When I started to read Bible scholarship, I didn’t realize that I’d be seeing a different Jesus than the one I heard about in church. In a strict textual analysis it doesn’t even seem to be the same character. After awhile, I realized I liked this one better.
1. Jesus is funny
Growing up, I guess I had an image of Jesus from paintings or stained glass windows. Isn’t he distant, emaciated, in pain? But there he is in Luke 10:21—“full of joy.” This word, agalliaō, notes Robert H. Mounce, is “a very strong word depicting unrestrained joy.”
The pacing and tone of his speech seem to have been badly misread. Jesus jokes. He tells one in Luke 14:14–24 that is a bit sexual. The set-up is: three guys get invited to a party. All three say they can’t come. Karl Hand, in “A Wicked Sense of Humor,” maps out the connections:
The first declines because he has acquired land and needs to try it out, the second has acquired oxen and needs to try them out, the third because he has acquired a wife and needs to…decline the invitation. The pregnant pause allows the listeners to observe the sexual implications of the declined invitation — the unspoken ‘‘I must go and try her out . . .”
2. Jesus is very emotional
In church we had a favorite verse to memorize: “Jesus wept.” But that is quite a clue to Jesus experiencing waves of intense feelings. We see it a lot. He’s sorrowful, surprised! He mourns, weeps, is in conflict, in agony. He loves. “Jesus is profoundly marked by all that is human, by all human emotions,” notes Adriana Destro.
I was most surprised by the anger of Jesus, even as it was right there. “He looked around at them in anger,” says Mark 3:5. Or Mark 10:14: “When Jesus saw this, he was indignant.” And there were more examples too, concealed by translations tidying up the messy messiah.
“This is not the Jesus one would expect to find,” Bart Ehrman says in paper on Mark 1:41. The usual translations of this verse say Jesus was “moved with pity.” The NIV is bold to say: “Jesus was indignant…”
The word is actually ‘angry’. It says: Jesus was angry.
3. Jesus is gender-bending sexy
Growing up, I thought the messiah came off masculine and not too cute. A regular guy, was the idea. Isn’t that how men were supposed to be? The gospels don’t describe Jesus’ body, but the Old Testament prophet Isaiah does say the messiah will have “no form nor comeliness…no beauty…” (53:2)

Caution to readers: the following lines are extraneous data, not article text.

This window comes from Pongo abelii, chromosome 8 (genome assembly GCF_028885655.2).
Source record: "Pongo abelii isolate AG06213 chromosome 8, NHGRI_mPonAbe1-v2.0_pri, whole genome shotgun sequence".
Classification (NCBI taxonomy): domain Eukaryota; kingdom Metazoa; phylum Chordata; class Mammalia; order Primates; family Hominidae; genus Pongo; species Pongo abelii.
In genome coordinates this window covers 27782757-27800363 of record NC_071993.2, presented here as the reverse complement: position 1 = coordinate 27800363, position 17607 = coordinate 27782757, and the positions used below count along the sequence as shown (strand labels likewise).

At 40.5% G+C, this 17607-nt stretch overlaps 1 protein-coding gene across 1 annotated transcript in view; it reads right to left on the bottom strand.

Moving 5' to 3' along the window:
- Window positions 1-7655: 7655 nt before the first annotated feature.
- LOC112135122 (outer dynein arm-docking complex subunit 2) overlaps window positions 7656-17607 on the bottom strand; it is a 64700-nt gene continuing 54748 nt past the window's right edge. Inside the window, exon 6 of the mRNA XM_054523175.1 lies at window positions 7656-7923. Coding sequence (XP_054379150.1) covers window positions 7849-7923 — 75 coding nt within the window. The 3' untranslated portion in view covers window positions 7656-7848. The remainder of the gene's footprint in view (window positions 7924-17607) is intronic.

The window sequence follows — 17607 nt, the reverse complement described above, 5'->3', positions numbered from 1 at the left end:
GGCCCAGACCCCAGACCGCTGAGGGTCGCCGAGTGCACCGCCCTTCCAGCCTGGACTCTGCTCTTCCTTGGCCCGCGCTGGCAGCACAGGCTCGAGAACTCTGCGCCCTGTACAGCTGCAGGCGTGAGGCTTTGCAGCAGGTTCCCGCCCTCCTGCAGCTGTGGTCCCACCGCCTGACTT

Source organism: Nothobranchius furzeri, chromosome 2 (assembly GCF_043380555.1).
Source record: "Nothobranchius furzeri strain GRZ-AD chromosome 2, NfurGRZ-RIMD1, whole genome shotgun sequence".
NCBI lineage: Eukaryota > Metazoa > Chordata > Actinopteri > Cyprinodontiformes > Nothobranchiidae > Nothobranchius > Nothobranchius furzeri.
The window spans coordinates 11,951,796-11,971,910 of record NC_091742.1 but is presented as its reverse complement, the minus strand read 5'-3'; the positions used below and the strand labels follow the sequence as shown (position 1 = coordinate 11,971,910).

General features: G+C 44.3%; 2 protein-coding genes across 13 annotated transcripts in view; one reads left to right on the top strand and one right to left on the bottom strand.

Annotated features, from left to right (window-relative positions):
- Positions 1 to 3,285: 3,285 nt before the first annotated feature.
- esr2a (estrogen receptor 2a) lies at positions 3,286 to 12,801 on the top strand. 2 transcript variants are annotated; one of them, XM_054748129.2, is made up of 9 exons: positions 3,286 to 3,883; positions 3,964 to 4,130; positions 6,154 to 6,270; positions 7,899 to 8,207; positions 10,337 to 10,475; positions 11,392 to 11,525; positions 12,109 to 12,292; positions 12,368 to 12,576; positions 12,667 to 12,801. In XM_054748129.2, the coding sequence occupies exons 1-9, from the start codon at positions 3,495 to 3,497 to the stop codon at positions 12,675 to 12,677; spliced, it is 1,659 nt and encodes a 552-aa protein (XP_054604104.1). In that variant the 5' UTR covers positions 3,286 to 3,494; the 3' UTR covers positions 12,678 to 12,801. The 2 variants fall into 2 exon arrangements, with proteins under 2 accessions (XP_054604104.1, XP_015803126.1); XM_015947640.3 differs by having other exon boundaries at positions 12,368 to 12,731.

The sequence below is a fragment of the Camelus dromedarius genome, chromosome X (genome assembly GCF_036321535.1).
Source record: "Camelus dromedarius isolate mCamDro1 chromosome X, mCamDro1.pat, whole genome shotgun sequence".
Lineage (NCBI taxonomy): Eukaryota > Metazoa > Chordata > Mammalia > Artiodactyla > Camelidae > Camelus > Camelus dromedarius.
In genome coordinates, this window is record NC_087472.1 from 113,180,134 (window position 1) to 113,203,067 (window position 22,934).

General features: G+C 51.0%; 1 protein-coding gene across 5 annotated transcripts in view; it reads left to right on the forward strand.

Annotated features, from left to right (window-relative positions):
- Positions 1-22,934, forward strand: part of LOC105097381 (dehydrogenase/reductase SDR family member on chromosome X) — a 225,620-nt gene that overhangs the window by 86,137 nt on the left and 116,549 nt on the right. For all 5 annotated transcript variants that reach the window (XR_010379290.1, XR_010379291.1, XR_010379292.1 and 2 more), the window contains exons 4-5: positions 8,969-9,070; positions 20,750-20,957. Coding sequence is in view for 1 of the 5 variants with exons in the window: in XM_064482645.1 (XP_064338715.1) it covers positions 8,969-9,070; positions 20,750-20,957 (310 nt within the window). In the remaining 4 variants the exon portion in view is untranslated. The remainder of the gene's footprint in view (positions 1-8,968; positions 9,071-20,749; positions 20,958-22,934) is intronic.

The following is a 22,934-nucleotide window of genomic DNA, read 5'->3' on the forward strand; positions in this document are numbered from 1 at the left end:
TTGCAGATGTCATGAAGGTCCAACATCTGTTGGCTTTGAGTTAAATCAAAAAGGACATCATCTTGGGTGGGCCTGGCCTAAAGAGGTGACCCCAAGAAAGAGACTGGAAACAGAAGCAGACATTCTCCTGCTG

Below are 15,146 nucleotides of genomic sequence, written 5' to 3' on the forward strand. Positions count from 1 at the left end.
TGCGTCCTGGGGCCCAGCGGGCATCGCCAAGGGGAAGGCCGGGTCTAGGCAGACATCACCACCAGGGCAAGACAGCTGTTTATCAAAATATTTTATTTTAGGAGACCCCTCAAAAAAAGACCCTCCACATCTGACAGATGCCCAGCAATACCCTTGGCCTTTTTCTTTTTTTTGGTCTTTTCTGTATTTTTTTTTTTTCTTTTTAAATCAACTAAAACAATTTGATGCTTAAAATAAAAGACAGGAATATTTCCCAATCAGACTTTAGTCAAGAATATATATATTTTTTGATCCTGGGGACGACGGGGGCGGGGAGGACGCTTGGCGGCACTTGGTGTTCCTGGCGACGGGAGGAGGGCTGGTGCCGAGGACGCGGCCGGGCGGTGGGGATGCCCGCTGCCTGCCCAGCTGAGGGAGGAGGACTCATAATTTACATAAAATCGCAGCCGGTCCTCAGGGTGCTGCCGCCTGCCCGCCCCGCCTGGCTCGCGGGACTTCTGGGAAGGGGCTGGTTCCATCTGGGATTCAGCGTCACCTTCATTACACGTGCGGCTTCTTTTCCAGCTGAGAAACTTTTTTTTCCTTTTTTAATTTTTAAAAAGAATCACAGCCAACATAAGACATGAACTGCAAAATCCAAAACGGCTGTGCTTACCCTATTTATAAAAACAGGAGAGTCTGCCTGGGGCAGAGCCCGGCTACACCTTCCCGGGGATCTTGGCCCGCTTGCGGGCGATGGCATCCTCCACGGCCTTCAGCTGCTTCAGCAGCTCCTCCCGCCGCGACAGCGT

That might refer to him having little social importance. As Joan E. Taylor explains in What Did Jesus Look Like? (2018), early Christians understood Jesus to be smoking hot—citing the messianic Psalm 45, a long praise of a beautiful man: “Youthful in beauty you are, beyond the sons of men; grace was poured on your lips.”
But this is the Bible, where heroes—from Joseph to David—tend to be a bit girly. If studying the clues to Jesus’ gender presentation, we don’t see that he’s too manly. As Aída Besançon Spencer notes: “Jesus never uses the Greek masculine term anēr (male) for self-description. Jesus always uses the generic or inclusive term anthrōpos (human).”
He calls himself the ‘son of Man’. “In Hebrew the phrase simply means ‘a human being’,” notes Walter Wink.
4. Jesus is seen as marriageable
For us in church, Jesus being divine meant he was not at all sexual. That isn’t what we find in the text. His marriageability might be a subtext of his chat with his mother at the Cana wedding in John 2:1–11.
Not long after, Jesus meets a woman in Samaria. “As many scholars have recognized, from an ancient Jewish perspective the Samaritan woman looks suspiciously like a potential bride,” notes Brant Pitre in Jesus the Bridegroom. The setting is a clue: this is Jacob’s well, the Bible’s great singles bar.
Calum Carmichael notes more clues: “Jesus is alone with her and one indication that we are meant to focus on the sexual nature of the encounter is the later reflection of the disciples that they ‘marveled that he talked with the woman’ (John 4:27).”
5. Jesus dances
When I was growing up, a little dancing was fine—if you were married. Otherwise? Not so much. Come to find out, the messiah was a bit of a party boy. “Look at him, a glutton and a drunk, a friend of tax collectors and sinners!” So festive in Luke 7:34 (cf. Matt 11:19).
And he dances. He would at the Cana wedding. In “Dance and Gender in Ancient Jewish Sources,” Tal Ilan thinks it unlikely “that mixed dancing ever occurred. Yet it is equally suggestive that dancing had highly sexual overtones to it. It appears from all these traditions that women danced for men and men danced for women.”
How would we imagine Jesus dancing? As Ilan notes, “when men danced they continually leaped up and down, while women danced in circles.”
Dancing is a regular theme in the Bible, and always positive. Jesus speaks of it in Luke 15:25. He has the disciples dance in a circle around him in a scene included in the so-called Acts of John. Jesus says everybody better join in! “Whoso danceth not, knoweth not what cometh to pass.”